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Almost-objective uncertainty

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  • Mark Machina

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Abstract

Every subjective state space with Euclidean structure contains almost-objective events which arbitrarily closely approximate the properties of objectively uncertain events for all individuals with event-smooth betting preferences - whether or not they are expected utility, state-independent, or probabilistically sophisticated. These properties include unanimously agreed-upon revealed likelihoods, statistical independence from other subjective events, probabilistic sophistication over almost-objective bets, and linearity of state-independent and state-dependent expected utility in almost-objective likelihoods and mixtures. Most physical randomization devices are based on events of this form. Even in the presence of state-dependence, ambiguity, and ambiguity aversion, an individual’s betting preferences over almost-objective events are based solely on their attitudes toward objective risk, and can fully predict (or be predicted from) their behavior in an idealized casino. Copyright Springer-Verlag Berlin/Heidelberg 2004

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Bibliographic Info

Article provided by Springer in its journal Economic Theory.

Volume (Year): 24 (2004)
Issue (Month): 1 (07)
Pages: 1-54

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Handle: RePEc:spr:joecth:v:24:y:2004:i:1:p:1-54

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Related research

Keywords: Subjective uncertainty; Almost-objective uncertainty.;

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Cited by:
  1. ALLARD, Marie & BRONSARD, Camille & GOURIÉROUX Christian, 2003. "Aversion Analysis," Cahiers de recherche 2003-06, Universite de Montreal, Departement de sciences economiques.
    • ALLARD, Marie & BRONSARD, Camille & GOURIÉROUX, Christian, 2003. "Aversion Analysis," Cahiers de recherche 04-2003, Centre interuniversitaire de recherche en économie quantitative, CIREQ.
  2. Nabil I. Al-Najjar & Luca Anderlini & Leonardo Felli, 2006. "Undescribable Events," Review of Economic Studies, Oxford University Press, vol. 73(4), pages 849-868.
  3. Steffen Andersen & John Fountain & Glenn Harrison & Arne Hole & E. Rutström, 2012. "Inferring beliefs as subjectively imprecise probabilities," Theory and Decision, Springer, vol. 73(1), pages 161-184, July.
  4. Attanasi, Giuseppe & Gollier, Christian & Montesano, Aldo & Pace, Noémie, 2012. "Eliciting ambiguity aversion in unknown and in compound lotteries: A KMM experimental approach," IDEI Working Papers 744, Institut d'Économie Industrielle (IDEI), Toulouse.
  5. Robert Nau, 2011. "Risk, ambiguity, and state-preference theory," Economic Theory, Springer, vol. 48(2), pages 437-467, October.
  6. Klaus Nehring, 2006. "Decision-Making in the Context of Imprecise Probabilistic Beliefs," Economics Working Papers 0034, Institute for Advanced Study, School of Social Science.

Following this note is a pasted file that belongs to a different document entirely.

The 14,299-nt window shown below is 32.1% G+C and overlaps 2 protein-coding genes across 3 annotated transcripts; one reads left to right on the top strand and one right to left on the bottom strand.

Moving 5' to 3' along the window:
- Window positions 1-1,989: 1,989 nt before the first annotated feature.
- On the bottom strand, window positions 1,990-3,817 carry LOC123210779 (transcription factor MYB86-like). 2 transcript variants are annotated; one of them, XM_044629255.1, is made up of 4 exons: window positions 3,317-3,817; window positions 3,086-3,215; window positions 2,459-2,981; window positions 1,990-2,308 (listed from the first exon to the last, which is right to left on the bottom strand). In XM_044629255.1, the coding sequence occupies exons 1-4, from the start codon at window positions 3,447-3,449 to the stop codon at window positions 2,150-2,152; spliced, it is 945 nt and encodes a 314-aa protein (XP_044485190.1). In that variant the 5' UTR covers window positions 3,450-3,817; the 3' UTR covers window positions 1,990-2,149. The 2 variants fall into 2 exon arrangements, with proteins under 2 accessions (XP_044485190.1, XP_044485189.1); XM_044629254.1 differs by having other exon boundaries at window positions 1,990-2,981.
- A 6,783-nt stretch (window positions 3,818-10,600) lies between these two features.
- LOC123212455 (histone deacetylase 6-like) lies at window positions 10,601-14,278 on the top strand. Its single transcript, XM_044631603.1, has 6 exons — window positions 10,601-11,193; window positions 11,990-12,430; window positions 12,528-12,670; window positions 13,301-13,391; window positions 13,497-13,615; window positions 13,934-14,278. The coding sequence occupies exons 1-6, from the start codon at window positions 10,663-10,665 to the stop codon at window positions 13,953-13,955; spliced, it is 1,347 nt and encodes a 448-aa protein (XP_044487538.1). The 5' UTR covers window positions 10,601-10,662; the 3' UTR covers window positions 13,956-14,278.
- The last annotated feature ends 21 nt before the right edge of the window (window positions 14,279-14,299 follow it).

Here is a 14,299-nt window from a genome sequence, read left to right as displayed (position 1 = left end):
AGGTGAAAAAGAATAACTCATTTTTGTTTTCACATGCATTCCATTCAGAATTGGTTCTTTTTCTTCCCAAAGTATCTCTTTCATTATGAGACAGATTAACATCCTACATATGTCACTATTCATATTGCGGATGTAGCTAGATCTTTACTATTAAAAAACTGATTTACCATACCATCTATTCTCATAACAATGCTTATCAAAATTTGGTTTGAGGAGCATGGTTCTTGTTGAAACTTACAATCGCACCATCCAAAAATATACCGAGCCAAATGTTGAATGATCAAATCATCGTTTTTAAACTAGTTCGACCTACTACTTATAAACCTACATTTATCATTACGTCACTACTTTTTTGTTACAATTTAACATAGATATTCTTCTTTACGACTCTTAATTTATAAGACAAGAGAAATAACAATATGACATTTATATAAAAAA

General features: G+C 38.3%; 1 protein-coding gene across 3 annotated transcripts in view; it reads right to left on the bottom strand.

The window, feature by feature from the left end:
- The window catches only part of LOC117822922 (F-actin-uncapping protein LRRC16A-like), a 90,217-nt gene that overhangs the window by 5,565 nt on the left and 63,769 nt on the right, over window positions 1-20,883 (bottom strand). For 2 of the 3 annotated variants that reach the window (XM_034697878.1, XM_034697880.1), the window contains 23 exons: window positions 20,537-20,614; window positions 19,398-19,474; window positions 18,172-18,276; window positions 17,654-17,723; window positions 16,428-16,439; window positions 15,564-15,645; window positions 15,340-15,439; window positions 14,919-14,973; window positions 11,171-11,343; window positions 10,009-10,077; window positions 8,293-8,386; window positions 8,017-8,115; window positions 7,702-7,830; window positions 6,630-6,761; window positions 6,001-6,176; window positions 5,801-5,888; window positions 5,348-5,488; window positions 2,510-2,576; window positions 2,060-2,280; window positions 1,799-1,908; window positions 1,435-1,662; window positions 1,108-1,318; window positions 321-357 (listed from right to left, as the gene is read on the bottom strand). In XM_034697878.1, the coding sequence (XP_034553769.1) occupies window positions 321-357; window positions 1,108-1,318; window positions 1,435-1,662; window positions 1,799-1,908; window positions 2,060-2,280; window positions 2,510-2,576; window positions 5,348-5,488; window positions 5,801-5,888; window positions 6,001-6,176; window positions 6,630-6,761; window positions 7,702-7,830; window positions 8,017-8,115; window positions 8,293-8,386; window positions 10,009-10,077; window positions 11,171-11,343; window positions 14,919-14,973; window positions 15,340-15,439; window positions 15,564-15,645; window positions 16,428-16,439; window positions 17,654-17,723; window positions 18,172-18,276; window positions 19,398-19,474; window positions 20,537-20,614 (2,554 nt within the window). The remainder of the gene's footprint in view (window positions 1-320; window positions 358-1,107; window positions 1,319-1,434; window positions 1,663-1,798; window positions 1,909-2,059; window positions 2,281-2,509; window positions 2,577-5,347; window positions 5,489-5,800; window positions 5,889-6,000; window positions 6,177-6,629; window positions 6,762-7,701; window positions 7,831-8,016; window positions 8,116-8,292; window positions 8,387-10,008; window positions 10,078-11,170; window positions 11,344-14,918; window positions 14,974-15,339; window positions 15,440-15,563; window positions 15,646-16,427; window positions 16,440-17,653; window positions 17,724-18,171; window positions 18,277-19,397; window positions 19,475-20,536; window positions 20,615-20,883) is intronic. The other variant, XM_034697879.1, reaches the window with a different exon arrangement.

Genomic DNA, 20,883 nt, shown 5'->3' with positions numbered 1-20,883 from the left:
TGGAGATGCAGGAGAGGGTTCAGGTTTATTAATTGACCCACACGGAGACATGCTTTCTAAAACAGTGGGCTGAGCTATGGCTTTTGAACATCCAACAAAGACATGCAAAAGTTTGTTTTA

7. Fujii, Tomoki, 2014. "Dynamic Poverty Decomposition Analysis: An Application to the Philippines," ADBI Working Papers 466, Asian Development Bank Institute.
  8. Soo Chew & Richard Ebstein & Songfa Zhong, 2012. "Ambiguity aversion and familiarity bias: Evidence from behavioral and gene association studies," Journal of Risk and Uncertainty, Springer, vol. 44(1), pages 1-18, February.
  9. Jack Stecher & Radhika Lunawat & Kira Pronin & John Dickhaut, 2007. "Decision Making and Trade without Probabilities," CIRANO Working Papers 2007s-21, CIRANO.
  10. Border, Kim C. & Ghirardato, Paolo & Segal, Uzi, 2005. "Objective subjective probabilities," Working Papers 1228, California Institute of Technology, Division of the Humanities and Social Sciences.
  11. Klaus Nehring, 2006. "Bernoulli Without Bayes: A Theory of Utility-Sophisticated Preferences under Ambiguity," Economics Working Papers 0072, Institute for Advanced Study, School of Social Science.
  12. Zvi Safra & Uzi Segal, 2005. "Are Universal Preferences Possible? Calibration Results for Non-Expected Utility Theories," Boston College Working Papers in Economics 633, Boston College Department of Economics.
  13. Giuseppe Attanasi & Aldo Montesano, 2012. "The price for information about probabilities and its relation with risk and ambiguity," Theory and Decision, Springer, vol. 73(1), pages 125-160, July.
  14. Robert Nau, 2001. "De Finetti was Right: Probability Does Not Exist," Theory and Decision, Springer, vol. 51(2), pages 89-124, December.
  15. Nabil Al-Najjar & Luca Anderlini & Leonardo Felli, 2003. "Undescribable Contingencies," Discussion Papers 1370, Northwestern University, Center for Mathematical Studies in Economics and Management Science.

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